Constitution Programme 28 – 29 October 2010
Constitutions and the Rule of Law in Africa since Independence:
an African Dialogue
28 – 29 October 2010
Old Mess Hall, Old Fort
The issue of constitutions in Africa as the cornerstone of independent and democratic societies is not new: in the 1960s, the era of the Independences in both anglophone and francophone Africa, just like that of the liberation struggles in Southern Africa in the 1970s and the 1980s, gave way to reflections and processes on constitution-building.
In the 1960s, debates focused mainly around the writing of the constitution. A constitution was needed to herald the birth of a new state. It was supposed to describe the future state of the nation and was not supported by constitutionalist movements.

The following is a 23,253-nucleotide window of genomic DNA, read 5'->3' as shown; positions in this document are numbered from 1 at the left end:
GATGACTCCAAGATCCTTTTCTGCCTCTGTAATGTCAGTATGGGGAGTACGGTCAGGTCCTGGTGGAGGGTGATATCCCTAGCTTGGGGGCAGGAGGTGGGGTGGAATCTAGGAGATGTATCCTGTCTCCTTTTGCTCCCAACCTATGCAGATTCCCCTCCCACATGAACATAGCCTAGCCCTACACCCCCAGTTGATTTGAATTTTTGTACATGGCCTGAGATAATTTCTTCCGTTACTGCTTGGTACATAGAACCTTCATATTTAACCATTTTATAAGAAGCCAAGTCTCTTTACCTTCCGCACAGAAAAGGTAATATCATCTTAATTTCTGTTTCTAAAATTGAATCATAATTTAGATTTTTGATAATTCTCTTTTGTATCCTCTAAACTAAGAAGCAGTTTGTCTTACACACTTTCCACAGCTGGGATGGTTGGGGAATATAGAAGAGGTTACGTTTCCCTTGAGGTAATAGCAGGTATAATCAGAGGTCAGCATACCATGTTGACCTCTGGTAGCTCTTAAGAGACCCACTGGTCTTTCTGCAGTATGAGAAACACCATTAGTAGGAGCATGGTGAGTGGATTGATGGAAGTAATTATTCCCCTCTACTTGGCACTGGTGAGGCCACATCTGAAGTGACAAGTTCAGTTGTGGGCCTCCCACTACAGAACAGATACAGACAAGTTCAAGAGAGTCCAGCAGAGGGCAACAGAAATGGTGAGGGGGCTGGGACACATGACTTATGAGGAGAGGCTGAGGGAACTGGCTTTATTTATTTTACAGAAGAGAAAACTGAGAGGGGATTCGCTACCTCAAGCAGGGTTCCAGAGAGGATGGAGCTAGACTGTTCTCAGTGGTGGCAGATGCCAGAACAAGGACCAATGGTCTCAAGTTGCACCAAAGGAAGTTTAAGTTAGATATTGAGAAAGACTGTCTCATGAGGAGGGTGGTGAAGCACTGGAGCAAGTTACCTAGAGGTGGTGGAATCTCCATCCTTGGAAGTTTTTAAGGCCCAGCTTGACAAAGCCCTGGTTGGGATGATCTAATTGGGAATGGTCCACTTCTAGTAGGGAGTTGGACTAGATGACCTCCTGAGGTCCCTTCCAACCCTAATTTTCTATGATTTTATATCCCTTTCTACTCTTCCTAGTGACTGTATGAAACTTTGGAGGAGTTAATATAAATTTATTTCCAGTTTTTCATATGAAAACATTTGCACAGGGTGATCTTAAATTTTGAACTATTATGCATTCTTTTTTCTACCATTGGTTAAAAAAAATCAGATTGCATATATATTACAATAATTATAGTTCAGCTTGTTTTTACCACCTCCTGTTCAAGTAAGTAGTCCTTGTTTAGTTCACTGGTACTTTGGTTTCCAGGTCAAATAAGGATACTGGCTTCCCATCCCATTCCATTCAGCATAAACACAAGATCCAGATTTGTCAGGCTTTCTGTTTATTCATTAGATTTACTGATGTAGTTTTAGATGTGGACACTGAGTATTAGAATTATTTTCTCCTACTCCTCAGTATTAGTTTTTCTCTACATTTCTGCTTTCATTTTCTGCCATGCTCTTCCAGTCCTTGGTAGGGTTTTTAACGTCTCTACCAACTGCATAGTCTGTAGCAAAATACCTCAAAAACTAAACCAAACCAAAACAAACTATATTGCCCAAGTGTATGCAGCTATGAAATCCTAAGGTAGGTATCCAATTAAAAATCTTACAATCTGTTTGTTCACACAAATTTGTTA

The constitutional text was supposed to be self-sufficient and little interest was paid to the support it received from political elites or the people. In general, these texts were directly derived from the constitution of the relevant colonial powers (and in francophone Africa, from the French constitution of 1958, see Fauré 1981 in this regard). As a result these texts were fragile, contested and unable to act as safeguards against political rivalries and coups. Little interest was paid to the political aspects of law.
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